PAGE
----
I didn't go to talk to Gary, which I might have done almost any other time. I avoided him this morning, which isn't difficult because he gets up at the last possible moment, showers, and runs for the bus.

I'm not sure exactly what to say to him. To be clear, what I WANTED to do and say last night is exactly what I did and said when Andrew once hurt Brian, and when one of Andrew's friends hurt Andrew. I was furious. I was a little frightening. I was able to move on and not hold it against them.

Though the image of Brian hurting and unable to tap out can still make me feel pretty angry, mostly the moment for fury has passed. I still don't know what I should do though.

I know some people who read this have participated in mixed martial arts. I could use some guidance here. Which of the following would be an appropriate response:

1. "You have to allow your opponent to be able to tap out. If you can't do that, you will have to take a break from these classes for a while."

2. "Listen, I know these things happen, but I don't respond well to any of my kids getting hurt. I really don't want you and Brian to grapple each other."


  1. Anonymous1:07 PM

    Hi. I understand your anger. I really do. The thing is, Brian is involved in an activity which occasionally involves getting hurt. If he took up painting, okay, but he's doing something that involves essentially attacking other people. I can understand the instinct to step in, but I don't think it's necessary.

    Brian should be able to tap out, and he's learned an important lesson about getting into wrestling matches with bigger guys. I don't think he's wrong to be angry. Gary has learned that if the other guy is not strong, you have to be careful. It wouldn't hurt to remind him of that. But at the end of the day, they are teenage boys in a wrestling class and it is what it is.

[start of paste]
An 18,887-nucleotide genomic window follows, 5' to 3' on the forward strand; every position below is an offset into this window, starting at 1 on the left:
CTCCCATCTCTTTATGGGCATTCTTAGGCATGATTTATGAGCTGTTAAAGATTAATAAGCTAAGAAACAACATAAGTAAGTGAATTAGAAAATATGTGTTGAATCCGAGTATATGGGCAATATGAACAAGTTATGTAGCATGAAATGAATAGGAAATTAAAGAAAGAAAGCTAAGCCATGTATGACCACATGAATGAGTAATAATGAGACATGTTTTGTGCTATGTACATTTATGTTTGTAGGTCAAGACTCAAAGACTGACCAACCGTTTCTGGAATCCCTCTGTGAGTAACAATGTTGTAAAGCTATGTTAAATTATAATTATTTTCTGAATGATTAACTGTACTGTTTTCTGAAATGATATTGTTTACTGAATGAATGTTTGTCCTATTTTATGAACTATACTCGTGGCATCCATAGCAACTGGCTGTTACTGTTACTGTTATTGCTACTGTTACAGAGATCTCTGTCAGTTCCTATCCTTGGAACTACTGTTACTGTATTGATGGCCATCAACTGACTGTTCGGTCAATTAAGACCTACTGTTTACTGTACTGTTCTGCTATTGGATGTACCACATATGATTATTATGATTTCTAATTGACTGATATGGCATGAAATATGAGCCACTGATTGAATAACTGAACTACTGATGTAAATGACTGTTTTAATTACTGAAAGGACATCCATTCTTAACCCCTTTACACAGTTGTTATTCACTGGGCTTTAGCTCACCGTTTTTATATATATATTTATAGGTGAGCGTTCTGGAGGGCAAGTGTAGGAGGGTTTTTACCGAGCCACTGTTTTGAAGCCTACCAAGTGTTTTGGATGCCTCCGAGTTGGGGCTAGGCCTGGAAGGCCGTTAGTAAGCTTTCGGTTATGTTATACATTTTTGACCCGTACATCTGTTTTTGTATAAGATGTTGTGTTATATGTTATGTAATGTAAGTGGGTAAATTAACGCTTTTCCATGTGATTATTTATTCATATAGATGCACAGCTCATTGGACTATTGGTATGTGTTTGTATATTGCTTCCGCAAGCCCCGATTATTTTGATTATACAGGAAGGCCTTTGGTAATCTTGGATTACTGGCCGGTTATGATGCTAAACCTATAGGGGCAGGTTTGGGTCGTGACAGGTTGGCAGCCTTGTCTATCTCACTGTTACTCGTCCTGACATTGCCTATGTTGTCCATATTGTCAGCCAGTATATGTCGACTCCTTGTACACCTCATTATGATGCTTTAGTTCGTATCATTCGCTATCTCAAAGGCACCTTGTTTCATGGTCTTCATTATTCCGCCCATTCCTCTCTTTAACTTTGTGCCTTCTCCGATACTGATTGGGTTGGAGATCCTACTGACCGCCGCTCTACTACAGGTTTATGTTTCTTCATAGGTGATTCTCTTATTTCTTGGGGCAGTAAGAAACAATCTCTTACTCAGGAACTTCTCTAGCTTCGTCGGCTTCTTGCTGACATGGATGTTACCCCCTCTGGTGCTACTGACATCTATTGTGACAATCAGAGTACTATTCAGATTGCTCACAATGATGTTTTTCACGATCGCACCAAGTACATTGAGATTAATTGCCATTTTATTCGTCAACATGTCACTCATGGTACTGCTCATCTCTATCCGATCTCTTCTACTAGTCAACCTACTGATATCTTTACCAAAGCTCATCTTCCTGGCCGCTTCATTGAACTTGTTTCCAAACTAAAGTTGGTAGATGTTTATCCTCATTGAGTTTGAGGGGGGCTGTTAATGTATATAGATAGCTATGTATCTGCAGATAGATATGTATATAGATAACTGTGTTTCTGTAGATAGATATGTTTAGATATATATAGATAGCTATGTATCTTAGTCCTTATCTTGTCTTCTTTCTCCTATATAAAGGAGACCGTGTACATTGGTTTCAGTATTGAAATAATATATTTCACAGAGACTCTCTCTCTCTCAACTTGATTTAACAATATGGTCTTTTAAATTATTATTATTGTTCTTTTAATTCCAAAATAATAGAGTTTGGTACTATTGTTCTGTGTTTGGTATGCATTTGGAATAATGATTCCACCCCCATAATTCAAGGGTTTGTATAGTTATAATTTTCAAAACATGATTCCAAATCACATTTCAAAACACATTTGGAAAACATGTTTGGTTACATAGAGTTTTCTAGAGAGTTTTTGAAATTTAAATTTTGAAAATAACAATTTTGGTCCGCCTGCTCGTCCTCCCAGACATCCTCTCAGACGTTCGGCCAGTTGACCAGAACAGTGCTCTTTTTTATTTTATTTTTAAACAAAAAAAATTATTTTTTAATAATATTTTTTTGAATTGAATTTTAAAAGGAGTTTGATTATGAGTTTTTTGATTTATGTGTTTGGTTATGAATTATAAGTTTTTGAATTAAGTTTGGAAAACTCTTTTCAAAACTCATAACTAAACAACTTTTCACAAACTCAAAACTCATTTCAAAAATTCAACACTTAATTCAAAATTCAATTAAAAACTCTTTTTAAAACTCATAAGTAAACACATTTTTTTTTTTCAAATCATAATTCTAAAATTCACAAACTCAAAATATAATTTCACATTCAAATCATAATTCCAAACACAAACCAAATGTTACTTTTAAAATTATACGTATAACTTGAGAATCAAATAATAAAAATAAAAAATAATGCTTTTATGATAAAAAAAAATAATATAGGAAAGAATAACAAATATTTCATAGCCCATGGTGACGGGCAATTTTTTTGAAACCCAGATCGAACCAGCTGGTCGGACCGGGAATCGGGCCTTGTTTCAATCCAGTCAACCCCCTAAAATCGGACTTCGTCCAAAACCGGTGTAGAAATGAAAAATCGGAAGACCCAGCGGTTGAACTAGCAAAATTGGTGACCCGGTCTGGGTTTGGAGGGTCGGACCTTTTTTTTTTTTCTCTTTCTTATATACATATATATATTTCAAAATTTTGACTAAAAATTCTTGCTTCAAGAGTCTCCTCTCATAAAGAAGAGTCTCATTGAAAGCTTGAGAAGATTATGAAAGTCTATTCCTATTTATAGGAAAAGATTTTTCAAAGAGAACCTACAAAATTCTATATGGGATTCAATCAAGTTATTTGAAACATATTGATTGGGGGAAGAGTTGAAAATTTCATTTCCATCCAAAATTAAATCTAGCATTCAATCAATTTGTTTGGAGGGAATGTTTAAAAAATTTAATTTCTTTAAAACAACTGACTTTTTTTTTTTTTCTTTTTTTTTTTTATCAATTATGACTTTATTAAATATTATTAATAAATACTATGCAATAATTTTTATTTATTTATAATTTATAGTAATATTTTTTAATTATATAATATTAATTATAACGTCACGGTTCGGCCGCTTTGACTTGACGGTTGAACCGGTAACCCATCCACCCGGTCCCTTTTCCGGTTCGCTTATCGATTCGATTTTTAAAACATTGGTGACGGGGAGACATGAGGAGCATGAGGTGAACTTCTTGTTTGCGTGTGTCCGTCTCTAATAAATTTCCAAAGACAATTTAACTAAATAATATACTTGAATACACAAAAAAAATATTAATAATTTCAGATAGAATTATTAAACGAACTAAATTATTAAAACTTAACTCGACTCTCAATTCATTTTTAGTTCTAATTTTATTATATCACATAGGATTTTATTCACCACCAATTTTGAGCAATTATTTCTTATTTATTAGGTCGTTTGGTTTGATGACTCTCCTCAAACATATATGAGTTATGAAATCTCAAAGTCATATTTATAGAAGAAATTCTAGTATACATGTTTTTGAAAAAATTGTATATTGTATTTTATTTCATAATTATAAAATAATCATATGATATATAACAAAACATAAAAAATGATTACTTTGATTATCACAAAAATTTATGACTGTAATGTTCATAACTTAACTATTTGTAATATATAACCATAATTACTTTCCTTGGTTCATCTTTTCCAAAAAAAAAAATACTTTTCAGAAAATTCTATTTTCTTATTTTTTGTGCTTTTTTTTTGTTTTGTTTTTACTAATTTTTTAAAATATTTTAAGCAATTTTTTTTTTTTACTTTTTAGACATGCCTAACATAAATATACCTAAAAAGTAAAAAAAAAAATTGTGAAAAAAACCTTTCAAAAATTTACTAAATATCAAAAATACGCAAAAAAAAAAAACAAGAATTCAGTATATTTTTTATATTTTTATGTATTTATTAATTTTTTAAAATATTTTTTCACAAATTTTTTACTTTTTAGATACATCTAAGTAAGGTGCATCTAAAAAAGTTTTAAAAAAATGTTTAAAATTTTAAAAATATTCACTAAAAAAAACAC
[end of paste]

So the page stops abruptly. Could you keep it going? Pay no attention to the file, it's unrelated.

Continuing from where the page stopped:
Now, if Gary came home bragging about it or swaggering, you nip that in the bud. If Brian didn't seem like a kid who had a tendancy to overreact, that would be something else.

    Given Gary's background, I can only guess what I would do if I were you, and I think I'd leave it in the gym. Obviously, it's not great that Brian got hurt, but it isn't anything life threatening and I think that the less you make of it, the better for both boys.

    That is not to say that the way you're feeling is wrong, just that given the situation, I don't know that a pointed interaction would help with either kid.

    I'm not you, but that's what I think.

    Krissy Poopyhands

  2. As a martial artist I know the tap out rule. I also know that if Gary had been grappling with stronger people before Brian, it can be hard to adjust your force downward. I know this happened to me when I was sometimes the second person in a set in my class. I am like 120 and my advantage is my flexibility so it is hard to hyperextend me, but when the construction worker was torqueing me, I felt it! LOL

    Usually an instructor is pretty intent in enforcing the tap out rule. You might suggest that some schools/gyms/dojos will make you suspend classes for a while if this is a problem and you'd hate to see that happen to him.

    I think maybe if I was saying #2 I would say something about the fact that he and Brian have differing strengths and abilities and because of that you would like to institute a no grappling rule between the 2 of them. However, I am not sure that is totally possible. In my gym our matchups were random.

    Good luck!

  3. I have only the tiniest, tiniest, tiniest bit of experience with MMA/fighting, but I agree that it can be hard to judge exactly how much strength to use, especially when that changes from person to person you are grappling with, especially when you are working with people with different levels of experience and different pain threshholds/flexibility. (There's some hold that's supposed to hurt enough to make people tap out, even though it can't really injure them [as opposed to what it sounds like Gary did to Brian, which can dislocate a shoulder or elbow if it goes on long enough, and that knowledge is what gets people to tap], by sort of pulling on their... feet? I can't describe it -- anyway, it doesn't work on me AT ALL. For other people, it's very very painful.)

    If you do anything I would first a, talk to the instructor to fight out exactly what happened, and if Gary was really being careless, and then b, maybe institute rule 2, if possible.

  4. I think one of the things that attracts young men to contact sports is the discipline and structure put around fighting. Kids hurt eachother. They fight. Young men are growing up into a world where they have to accept that interactions with other young men often involve getting punched, and they have to figure out how they are going to handle that. The appeal of lacrosse was once enthusiastically explained to me by an eight-year-old boy this way: "We can hit eachother where we have guards, but we can't kick eachother in the balls."